A man armed with a knife has been shot dead outside a police station in northern Paris — one year to the day after the deadly terror attack on Charlie Hebdo magazine's offices, a French Interior Ministry official told AFP.
Ministry spokesperson Pierre-Henry Brandet said the man attempted to enter the reception area of the police station in Goutte d'Or in the city's 18th arrondissement while shouting "Allahu akhbar" — "God is great" in Arabic — before being fired at by officers.
The French Ministry of Justice released a statement saying the man had a piece of paper on him depicting the ISIS flag and "an unequivocal claim of responsibility written in Arabic."
Brandet said the man may have been wearing an explosive vest. Bomb disposal officers were on site. A short while later, the Paris prosecutor said in a statement that the vest worn by the man was fake.
Images of the man lying dead on the sidewalk circulated on Twitter, including one of him being approached by a bomb disposal robot.
An anti-explosives robot approaches the man shot dead outside a Paris police station, Jan. 7.
After the shooting, police cleared hundreds of people from the Goutte d'Or neighborhood, which is located close to the Gare du Nord international train station, over fears more potential assailants could be at large, AP reported.
The police expanded their security cordon around an hour after the incident, clearing hundreds of people from nearby streets and a local Metro station. Shops in the area were also ordered to close.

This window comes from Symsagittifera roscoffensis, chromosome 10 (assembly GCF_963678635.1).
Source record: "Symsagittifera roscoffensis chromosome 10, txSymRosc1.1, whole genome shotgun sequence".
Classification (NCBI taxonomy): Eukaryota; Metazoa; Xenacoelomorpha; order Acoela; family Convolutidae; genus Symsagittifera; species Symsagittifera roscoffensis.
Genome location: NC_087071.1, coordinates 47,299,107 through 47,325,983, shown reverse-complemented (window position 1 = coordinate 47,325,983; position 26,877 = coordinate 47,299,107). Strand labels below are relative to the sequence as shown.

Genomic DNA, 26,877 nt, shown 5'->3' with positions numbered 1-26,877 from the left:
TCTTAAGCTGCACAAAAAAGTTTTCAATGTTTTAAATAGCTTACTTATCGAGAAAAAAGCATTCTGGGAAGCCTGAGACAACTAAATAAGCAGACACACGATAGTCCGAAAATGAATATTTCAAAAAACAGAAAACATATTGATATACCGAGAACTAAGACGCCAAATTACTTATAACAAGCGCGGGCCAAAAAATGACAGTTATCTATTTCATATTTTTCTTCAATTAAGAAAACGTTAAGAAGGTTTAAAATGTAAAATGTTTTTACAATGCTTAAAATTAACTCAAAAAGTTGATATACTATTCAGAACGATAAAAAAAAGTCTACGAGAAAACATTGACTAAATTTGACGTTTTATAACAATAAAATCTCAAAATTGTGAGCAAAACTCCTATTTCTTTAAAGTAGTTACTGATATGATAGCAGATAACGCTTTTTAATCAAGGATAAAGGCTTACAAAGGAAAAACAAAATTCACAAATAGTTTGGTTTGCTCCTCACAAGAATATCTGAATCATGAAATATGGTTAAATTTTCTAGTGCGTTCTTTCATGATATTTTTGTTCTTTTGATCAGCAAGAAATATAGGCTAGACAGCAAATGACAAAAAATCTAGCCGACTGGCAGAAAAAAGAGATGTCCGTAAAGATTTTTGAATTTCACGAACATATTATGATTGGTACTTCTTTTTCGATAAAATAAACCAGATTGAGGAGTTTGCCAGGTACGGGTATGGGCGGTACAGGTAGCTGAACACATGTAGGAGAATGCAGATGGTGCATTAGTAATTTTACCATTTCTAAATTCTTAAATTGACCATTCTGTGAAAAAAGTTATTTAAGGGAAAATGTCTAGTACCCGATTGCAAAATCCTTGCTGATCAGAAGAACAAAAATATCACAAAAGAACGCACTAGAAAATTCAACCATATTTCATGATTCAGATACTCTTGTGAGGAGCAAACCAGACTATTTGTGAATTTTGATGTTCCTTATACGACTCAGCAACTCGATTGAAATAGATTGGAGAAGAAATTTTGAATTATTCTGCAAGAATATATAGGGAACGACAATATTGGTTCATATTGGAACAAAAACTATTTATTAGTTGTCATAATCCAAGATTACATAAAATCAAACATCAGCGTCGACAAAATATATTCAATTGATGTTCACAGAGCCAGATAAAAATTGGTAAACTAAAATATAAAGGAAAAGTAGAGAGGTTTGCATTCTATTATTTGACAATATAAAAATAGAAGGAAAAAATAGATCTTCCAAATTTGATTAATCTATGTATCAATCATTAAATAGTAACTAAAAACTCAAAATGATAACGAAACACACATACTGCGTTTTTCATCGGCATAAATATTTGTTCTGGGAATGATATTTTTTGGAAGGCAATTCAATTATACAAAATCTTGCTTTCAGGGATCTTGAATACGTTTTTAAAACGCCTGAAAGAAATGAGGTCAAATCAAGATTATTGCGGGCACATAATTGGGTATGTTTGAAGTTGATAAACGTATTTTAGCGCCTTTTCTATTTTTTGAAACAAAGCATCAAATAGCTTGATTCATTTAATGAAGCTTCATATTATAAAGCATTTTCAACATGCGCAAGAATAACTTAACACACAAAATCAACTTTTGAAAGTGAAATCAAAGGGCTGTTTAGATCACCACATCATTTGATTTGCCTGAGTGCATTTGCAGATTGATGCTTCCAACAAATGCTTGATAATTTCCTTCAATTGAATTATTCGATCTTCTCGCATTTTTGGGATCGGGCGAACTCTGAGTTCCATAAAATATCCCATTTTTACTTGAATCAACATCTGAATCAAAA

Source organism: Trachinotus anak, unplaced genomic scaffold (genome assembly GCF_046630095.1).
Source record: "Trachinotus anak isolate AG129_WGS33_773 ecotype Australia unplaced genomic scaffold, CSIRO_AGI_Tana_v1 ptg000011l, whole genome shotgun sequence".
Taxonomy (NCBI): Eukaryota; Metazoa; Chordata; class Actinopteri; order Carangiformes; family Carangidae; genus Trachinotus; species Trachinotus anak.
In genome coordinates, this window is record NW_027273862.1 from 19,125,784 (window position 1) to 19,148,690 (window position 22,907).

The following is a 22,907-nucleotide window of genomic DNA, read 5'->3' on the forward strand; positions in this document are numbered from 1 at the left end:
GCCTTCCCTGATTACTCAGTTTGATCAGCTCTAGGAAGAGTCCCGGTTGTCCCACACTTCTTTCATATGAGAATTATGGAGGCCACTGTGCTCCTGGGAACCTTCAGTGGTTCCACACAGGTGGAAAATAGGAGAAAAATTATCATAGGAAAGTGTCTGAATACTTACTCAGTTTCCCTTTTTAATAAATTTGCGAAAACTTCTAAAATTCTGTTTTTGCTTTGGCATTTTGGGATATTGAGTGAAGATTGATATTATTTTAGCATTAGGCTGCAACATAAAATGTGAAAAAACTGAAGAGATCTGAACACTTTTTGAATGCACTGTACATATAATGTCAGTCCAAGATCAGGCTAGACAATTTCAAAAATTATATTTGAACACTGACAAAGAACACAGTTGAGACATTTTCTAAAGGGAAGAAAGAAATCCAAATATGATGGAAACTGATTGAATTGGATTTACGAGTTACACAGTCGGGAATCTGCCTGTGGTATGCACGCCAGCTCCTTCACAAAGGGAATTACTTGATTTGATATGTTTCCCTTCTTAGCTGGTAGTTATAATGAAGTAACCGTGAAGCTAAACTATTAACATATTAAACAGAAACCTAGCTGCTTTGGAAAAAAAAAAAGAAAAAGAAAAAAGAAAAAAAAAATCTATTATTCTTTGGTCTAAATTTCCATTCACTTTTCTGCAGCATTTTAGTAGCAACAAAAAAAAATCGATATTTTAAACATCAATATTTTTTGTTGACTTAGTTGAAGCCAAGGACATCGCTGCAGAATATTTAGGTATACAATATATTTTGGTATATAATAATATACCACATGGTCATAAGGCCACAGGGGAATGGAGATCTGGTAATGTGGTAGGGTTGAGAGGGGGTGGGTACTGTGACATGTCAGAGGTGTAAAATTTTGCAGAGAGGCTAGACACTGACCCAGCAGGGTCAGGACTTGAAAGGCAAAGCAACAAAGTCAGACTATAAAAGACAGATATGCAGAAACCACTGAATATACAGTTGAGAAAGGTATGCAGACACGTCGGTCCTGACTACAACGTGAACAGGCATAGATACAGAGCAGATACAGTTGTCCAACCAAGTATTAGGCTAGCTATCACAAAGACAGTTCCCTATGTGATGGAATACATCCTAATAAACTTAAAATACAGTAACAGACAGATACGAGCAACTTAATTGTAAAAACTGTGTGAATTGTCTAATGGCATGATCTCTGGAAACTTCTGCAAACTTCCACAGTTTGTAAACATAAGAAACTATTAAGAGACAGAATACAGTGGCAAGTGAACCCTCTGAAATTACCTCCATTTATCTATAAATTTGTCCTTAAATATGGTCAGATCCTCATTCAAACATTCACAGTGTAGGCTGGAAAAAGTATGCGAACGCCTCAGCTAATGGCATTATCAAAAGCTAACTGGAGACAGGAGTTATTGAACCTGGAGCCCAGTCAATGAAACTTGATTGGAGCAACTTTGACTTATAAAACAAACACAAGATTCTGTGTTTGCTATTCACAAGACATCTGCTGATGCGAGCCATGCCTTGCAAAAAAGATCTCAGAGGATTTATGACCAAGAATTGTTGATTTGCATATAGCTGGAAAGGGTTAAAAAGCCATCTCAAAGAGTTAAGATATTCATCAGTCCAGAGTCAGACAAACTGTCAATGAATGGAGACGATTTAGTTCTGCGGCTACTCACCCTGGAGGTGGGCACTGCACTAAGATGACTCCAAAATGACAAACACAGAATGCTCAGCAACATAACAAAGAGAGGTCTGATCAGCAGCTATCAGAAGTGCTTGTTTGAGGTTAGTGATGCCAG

Services on two Metro lines, as well as local traffic, were briefly suspended in the wake of the attack, BFMTV said.
The incident came as Paris marked the anniversary of the terror attack on the offices of Charlie Hebdo, which took place one year ago today and ended with 12 people, including some of France's leading satirists and cartoonists, being killed.
In an address in Paris commemorating the attack Thursday, French President François Hollande remarked that "terrorism still weighs heavily on our country," following further attacks in Paris in November 2015 in which 130 people died.
Hollande also promised 5,000 additional police and gendarmes by 2017, as well as 2,000 extra intelligence service jobs, calling it an "unprecedented" strengthening of national security, the BBC reported.
Francis Whittaker is a homepage editor for BuzzFeed News and is based in London.
Contact Francis Whittaker at email@example.com.
Got a confidential tip? Submit it here.